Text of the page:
Effective control of weeds during early stages of soybean (Glycine max) growth is critical to minimize crop yield reduction. Experiments were conducted to compare weed control and crop yield with two glyphosate formulations (trimethylsulfonium and isopropylamine salts) applied in the fall or spring, either alone or in combination with sequential pre-or postememergence herbicides in soybean cv. ‘Maple Glen’ no-till planted in narrow rows into grain stubble. In six experiments where glyphosate was applied (three in the fall and three in the spring), there was no difference in weed control or in soybean yield between the two glyphosate formulations. Crop yield was improved over glyphosate used alone by addition of metribuzin in all fall experiments and in two of three spring experiments and by addition of linuron in two of three experiments in both fall and spring. An herbicide that controlled annual broadleaf weeds was needed after fall-applied glyphosate in all experiments to achieve maximum soybean yield. Addition of an effective sequential herbicide after spring applied glyphosate improved yields but not to the same extent as noted with the fall applied glyphosate. A pre-emergence residual herbicide, such as metribuzin or linuron, that controls a broad spectrum of weeds is recommended after fall or spring applied glyphosate to maximize soybean yield.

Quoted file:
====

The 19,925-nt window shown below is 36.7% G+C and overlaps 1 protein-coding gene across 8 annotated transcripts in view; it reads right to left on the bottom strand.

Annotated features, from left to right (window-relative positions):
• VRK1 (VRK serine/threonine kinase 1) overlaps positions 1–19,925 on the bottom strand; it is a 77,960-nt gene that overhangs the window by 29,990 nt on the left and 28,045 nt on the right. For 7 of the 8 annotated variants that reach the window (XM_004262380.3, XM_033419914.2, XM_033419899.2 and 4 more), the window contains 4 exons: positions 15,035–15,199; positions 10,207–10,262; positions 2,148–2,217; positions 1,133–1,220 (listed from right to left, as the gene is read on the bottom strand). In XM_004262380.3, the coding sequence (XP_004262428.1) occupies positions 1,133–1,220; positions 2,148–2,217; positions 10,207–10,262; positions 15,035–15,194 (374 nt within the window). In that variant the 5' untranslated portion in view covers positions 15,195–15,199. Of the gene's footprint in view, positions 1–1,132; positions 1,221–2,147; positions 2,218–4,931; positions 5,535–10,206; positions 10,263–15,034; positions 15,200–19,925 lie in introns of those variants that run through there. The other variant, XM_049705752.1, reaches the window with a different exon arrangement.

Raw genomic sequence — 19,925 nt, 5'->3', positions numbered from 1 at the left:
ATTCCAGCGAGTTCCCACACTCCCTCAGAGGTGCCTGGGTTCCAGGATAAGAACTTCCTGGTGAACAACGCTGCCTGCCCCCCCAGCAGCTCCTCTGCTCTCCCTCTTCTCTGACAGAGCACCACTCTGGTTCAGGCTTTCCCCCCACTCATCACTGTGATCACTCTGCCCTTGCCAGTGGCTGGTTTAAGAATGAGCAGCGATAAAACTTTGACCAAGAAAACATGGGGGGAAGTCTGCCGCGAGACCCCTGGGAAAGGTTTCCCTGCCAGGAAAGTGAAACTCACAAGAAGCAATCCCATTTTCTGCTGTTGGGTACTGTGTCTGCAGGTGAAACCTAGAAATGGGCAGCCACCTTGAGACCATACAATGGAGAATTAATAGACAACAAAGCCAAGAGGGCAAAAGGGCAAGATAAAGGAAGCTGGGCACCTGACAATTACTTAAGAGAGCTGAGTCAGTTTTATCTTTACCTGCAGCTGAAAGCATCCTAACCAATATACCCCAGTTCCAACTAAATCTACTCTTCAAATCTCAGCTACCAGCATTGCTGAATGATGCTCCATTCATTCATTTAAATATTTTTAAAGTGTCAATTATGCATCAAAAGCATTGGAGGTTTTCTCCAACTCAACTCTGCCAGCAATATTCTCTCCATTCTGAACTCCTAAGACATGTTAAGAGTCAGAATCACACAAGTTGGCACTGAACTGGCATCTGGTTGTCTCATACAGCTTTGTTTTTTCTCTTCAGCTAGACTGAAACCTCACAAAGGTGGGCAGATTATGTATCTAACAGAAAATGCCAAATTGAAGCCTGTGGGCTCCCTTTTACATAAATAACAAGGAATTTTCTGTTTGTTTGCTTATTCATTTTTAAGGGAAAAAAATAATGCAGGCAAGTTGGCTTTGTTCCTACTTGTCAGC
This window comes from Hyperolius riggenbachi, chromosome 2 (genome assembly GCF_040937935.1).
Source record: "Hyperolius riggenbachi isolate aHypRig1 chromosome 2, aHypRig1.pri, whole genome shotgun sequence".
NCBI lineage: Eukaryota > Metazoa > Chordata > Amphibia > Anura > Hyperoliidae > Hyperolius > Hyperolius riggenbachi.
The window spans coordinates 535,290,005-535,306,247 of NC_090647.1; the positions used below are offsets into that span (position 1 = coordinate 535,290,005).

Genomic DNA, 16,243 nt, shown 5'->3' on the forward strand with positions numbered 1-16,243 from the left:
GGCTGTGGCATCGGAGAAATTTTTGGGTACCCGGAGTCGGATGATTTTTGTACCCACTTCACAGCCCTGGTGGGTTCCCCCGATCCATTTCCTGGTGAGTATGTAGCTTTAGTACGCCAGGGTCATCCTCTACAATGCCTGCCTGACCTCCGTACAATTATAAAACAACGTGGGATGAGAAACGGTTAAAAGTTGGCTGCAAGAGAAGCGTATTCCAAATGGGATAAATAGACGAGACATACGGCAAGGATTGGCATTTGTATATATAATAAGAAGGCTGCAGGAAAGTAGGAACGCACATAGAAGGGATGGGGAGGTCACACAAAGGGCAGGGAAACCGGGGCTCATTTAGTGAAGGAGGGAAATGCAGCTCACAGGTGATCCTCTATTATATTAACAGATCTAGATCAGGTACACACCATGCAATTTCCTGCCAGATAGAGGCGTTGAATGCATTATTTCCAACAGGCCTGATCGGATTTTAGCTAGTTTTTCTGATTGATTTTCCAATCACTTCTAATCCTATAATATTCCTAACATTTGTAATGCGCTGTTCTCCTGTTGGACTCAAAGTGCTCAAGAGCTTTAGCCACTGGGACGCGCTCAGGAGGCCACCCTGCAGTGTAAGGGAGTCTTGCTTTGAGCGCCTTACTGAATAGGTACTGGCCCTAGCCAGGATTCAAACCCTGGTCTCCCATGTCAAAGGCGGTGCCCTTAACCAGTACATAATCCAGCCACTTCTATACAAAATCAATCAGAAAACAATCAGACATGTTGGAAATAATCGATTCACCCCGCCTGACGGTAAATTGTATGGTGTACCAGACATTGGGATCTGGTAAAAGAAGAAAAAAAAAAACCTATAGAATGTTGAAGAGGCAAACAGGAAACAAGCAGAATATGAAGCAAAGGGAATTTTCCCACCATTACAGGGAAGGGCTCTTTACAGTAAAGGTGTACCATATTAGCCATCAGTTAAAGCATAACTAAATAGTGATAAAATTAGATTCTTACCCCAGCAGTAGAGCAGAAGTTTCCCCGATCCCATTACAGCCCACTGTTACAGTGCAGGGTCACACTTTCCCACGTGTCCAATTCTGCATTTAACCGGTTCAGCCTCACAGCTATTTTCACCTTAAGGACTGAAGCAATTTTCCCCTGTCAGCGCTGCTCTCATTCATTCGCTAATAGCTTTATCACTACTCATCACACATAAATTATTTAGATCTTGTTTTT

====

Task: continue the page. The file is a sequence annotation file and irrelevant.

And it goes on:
Une lutte efficace contre les mauvaises herbes est essentielle au cours des premiers stades de développement du soja (Glycine max) afin de minimiser les pertes de rendement. Pour deux formulations (sels de triméthylsulfonium et d’isopropylamine) de glyphosate appliqué à l’automne ou au printemps, seul ou en combinaison avec des herbicides séquentiels de prélevée ou de postlevée, des expériences ont été réalisées dans le but de comparer la lutte contre les mauvaises herbes et les rendements dans le soja cv. ‘Maple Glen’ en semis direct planté en rangs étroits sur un retour de céréale. Pour six expériences dans lesquelles le glyphosate a été appliqué (trois à l’automne et trois au printemps), il n’y a pas eu de différence pour la lutte aux mauvaises herbes ou les rendements du soja entre les deux formulations de glyphosate. Par rapport au glyphosate utilisé seul, les rendements ont été meilleurs lors de l’ajout de métribuzine dans toutes les expériences d’automne et dans deux des trois expériences de printemps, et lors de l’ajout de linuron dans deux expériences sur trois tant à l’automne qu’au printemps. Un herbicide qui permet de lutter contre les mauvaises herbes annuelles à feuilles larges a été nécessaire dans toutes les expériences de glyphosate appliqué à l’automne pour obtenir des rendements maximums de soja. L’ajout d’un herbicide séquentiel efficace après l’application printanière de glyphosate a permis d’améliorer les rendements, mais pas autant que pour le glyphosate appliqué à l’automne. Un herbicide rémanent de prélevée, tel que la métribuzine ou le linuron, actif contre une gamme étendue de mauvaises herbes est recommandé après l’application de glyphosate à l’automne ou au printemps afin de maximiser les rendements du soja.